Friday, March 05, 2010

Tonight's Movie: Duplicity (2009)

Clive Owen and Julia Roberts have combustible chemistry as amorous corporate spies in the clever and romantic 2009 caper film DUPLICITY.

DUPLICITY was written and directed by Tony Gilroy, who performed the same tasks for the 2007 George Clooney thriller MICHAEL CLAYTON. With their "non-linear" story-telling, MICHAEL CLAYTON and DUPLICITY are the cinematic equivalent of jigsaw puzzles, with the story made clear only gradually and the big picture not fully revealed until the very last puzzle piece slides into place.

I found this movie grand fun, perfect "sit back and relax" Friday night viewing. The leads are such a good team that they really need to make another movie together. (They also starred in the dour 2004 film CLOSER.) Owen is, put plainly, gorgeous eye candy, and when you add in his accent...well, I'll be happy to watch this one again. Julia Roberts may be my favorite modern-day actress, and I'm always glad to see her in lighthearted romantic fare. The script they were given is excellent, with many memorable bits of dialogue and a particularly riveting exchange which one gradually realizes is an inside joke between the lead characters.

The supporting cast includes Paul Giamatti and Tom Wilkinson as two warring corporate tycoons. Denis O'Hare (who reminded me a bit of David Clennon of THIRTYSOMETHING) plays a spy boss, with more spy types well played by Kathleen Chalfant and Rick Worthy.

The film also has excellent location shooting in Italy, the Bahamas, and elsewhere, and interesting use of multiple onscreen shots cuing the beginning of each revelatory flashback sequence.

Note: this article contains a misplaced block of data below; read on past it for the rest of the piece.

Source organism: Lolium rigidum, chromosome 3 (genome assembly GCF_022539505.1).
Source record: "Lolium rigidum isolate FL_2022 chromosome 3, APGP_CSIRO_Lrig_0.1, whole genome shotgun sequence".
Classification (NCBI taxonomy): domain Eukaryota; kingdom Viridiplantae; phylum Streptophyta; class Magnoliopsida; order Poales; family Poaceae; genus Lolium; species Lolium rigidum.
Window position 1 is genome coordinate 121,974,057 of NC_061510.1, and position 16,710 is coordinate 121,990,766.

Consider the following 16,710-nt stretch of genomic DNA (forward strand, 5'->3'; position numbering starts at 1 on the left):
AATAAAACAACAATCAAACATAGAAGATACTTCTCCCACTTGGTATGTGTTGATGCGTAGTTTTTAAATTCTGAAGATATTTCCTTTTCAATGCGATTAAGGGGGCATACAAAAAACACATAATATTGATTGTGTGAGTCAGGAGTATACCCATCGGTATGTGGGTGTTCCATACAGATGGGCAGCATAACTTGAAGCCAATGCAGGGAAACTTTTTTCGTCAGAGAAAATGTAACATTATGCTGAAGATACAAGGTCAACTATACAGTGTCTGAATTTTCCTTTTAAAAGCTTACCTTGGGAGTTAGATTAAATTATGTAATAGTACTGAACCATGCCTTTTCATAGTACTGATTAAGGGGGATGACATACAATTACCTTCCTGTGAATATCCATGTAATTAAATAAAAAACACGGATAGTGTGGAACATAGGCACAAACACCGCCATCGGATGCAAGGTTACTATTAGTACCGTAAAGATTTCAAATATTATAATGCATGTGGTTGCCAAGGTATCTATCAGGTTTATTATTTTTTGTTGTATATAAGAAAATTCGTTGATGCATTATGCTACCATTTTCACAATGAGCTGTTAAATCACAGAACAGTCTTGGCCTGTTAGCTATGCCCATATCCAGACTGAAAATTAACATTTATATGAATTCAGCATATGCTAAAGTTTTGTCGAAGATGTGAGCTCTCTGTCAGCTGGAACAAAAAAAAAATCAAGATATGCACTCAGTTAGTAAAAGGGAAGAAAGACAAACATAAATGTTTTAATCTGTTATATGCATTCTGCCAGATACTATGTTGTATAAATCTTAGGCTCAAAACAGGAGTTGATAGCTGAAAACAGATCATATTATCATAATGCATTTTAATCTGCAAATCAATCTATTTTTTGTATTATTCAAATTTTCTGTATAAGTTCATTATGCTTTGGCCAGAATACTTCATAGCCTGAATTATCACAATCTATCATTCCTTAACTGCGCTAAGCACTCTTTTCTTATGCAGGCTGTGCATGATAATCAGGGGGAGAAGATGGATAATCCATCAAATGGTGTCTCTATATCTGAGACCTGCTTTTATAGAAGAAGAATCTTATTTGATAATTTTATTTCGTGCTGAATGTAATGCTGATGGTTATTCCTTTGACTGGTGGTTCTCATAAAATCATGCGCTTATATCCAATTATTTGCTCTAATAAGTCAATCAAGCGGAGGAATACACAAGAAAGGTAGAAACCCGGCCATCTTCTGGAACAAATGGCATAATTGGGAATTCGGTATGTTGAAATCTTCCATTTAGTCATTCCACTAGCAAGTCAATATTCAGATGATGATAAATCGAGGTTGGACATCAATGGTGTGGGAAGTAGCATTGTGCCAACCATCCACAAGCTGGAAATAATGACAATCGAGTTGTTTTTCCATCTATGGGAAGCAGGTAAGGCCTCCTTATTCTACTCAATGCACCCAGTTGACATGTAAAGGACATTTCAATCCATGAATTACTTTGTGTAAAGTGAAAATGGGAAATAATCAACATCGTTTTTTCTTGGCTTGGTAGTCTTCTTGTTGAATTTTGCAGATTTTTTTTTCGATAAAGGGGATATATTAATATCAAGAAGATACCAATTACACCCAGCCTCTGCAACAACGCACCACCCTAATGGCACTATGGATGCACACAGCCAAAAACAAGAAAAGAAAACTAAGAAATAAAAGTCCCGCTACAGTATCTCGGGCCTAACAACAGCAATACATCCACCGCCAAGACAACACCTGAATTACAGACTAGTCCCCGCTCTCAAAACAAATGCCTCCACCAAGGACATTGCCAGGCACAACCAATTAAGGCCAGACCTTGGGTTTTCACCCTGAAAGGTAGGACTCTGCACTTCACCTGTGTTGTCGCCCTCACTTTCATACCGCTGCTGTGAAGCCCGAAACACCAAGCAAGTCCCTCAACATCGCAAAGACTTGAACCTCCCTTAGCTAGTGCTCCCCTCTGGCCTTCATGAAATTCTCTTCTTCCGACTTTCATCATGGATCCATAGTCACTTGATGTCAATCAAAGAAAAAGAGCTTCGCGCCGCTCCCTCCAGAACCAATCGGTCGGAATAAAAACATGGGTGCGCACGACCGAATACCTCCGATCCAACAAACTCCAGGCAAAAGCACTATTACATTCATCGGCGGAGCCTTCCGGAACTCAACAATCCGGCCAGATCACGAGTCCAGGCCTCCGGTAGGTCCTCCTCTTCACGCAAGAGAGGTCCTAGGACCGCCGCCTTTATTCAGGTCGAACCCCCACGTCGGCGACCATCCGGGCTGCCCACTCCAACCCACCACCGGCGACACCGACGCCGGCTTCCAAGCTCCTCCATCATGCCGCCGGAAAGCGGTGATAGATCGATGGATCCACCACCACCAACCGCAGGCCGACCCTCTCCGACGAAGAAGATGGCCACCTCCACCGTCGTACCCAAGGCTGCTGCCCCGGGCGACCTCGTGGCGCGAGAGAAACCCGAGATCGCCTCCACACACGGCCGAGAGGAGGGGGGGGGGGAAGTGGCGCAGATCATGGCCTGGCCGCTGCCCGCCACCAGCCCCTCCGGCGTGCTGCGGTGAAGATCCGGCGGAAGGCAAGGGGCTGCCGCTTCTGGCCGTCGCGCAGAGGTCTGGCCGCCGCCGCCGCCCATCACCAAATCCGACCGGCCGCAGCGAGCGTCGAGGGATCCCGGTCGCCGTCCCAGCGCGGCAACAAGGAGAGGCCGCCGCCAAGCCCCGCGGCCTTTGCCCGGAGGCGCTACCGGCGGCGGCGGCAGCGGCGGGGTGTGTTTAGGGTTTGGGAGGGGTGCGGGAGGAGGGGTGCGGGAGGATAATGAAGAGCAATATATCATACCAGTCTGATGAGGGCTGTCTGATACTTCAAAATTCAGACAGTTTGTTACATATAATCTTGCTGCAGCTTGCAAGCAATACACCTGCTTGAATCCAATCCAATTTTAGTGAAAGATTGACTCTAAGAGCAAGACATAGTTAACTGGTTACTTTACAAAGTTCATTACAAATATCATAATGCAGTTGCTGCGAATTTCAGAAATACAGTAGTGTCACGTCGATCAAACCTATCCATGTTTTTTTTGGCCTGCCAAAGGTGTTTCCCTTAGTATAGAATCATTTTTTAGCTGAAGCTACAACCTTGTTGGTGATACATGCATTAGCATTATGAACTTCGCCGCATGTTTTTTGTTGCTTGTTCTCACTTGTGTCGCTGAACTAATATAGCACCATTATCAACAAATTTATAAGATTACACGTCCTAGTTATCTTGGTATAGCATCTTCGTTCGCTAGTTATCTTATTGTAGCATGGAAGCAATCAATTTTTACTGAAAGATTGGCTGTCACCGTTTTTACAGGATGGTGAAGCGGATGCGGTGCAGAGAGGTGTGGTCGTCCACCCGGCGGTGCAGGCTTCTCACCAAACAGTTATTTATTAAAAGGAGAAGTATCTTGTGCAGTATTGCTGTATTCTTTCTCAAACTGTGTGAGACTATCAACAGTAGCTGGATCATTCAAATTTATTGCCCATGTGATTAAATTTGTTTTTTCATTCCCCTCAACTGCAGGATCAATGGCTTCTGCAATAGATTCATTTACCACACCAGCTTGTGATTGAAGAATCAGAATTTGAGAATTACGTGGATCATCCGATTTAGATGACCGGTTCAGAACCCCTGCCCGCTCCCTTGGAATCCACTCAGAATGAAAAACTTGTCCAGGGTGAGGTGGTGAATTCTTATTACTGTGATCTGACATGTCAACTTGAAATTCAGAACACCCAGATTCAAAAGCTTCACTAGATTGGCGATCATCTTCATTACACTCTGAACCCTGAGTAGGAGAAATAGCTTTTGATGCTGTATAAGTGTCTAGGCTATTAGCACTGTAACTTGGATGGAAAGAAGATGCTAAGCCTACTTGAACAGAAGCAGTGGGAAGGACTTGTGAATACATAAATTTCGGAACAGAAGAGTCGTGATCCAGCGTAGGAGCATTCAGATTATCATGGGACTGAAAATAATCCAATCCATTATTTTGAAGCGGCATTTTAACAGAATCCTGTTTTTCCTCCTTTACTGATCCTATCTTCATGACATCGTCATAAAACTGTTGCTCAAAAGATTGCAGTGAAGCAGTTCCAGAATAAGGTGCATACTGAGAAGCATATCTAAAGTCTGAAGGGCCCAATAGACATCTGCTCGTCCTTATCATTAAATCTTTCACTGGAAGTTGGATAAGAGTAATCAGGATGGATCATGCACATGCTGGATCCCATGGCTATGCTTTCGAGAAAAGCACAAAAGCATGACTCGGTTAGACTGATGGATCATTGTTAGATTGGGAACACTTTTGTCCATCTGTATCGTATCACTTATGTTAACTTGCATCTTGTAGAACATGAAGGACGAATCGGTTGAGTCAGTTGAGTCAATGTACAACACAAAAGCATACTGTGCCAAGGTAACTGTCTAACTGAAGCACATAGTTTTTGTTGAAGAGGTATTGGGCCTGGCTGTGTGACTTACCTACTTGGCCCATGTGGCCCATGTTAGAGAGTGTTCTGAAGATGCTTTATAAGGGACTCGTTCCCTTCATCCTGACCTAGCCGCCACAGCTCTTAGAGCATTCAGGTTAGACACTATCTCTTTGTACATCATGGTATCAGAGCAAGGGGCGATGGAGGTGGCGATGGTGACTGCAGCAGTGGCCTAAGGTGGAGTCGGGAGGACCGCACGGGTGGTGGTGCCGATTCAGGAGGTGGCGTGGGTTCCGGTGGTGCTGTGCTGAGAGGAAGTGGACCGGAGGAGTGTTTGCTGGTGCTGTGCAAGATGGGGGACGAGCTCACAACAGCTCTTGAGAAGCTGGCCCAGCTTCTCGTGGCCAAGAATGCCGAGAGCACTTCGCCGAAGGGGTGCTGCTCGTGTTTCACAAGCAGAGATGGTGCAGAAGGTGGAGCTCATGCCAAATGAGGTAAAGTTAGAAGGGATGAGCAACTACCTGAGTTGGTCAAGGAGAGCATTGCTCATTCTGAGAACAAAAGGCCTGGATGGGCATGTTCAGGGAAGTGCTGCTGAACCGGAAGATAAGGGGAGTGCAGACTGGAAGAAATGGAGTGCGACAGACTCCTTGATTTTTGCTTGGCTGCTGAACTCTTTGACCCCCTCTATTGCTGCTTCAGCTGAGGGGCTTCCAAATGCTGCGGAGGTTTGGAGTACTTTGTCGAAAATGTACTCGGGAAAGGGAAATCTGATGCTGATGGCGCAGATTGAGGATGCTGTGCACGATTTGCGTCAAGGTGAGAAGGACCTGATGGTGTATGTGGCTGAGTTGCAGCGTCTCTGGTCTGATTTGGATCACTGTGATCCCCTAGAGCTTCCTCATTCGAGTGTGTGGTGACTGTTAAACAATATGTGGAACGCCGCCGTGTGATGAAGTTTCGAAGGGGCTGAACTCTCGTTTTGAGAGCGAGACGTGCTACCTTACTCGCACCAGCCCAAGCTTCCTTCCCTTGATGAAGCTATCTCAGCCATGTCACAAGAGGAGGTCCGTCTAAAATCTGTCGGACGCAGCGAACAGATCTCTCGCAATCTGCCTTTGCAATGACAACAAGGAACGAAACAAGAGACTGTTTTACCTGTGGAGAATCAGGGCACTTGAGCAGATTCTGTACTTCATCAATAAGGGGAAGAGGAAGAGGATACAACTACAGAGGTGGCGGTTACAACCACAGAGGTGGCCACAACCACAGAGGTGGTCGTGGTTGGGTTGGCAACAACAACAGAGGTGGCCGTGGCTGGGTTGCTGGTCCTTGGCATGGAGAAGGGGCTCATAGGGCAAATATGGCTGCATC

Parental advisory: This film is rated PG-13 for some mild language and plentiful (though relatively tame) love scenes.

DUPLICITY is available on widescreen DVD. The only extra is a commentary track by writer-director Tony Gilroy and editor-coproducer John Gilroy.

Glenn Erickson reviewed the film at DVD Savant. He also loved it, comparing it to Cary Grant and Audrey Hepburn's CHARADE (1963) and Ernst Lubitsch's film about jewel thieves, TROUBLE IN PARADISE (1932).


Blogger Dana said...

Ditto re Clive Owen providing some serious eye candy!

10:26 AM  
Blogger Laura said...

He reminded me a bit of Rod Taylor -- who originally had an accent too (Aussie in his case) -- as he looked in the late '50s/early '60s.

Best wishes,

11:25 AM  
Blogger J.C. Loophole said...

Thanks for the recommend! The wife and I watched it this weekend and I enjoyed it- smartly written, well performed by adults, and a nice twist at the end. Even though you were expecting one, it was still a nice surprise.

5:08 PM  
Blogger Laura said...

Delighted to know that you enjoyed it too, J.C.! Thanks so much for letting me know. I hope others will check it out as it was a lot of fun.

Best wishes,

5:20 PM  

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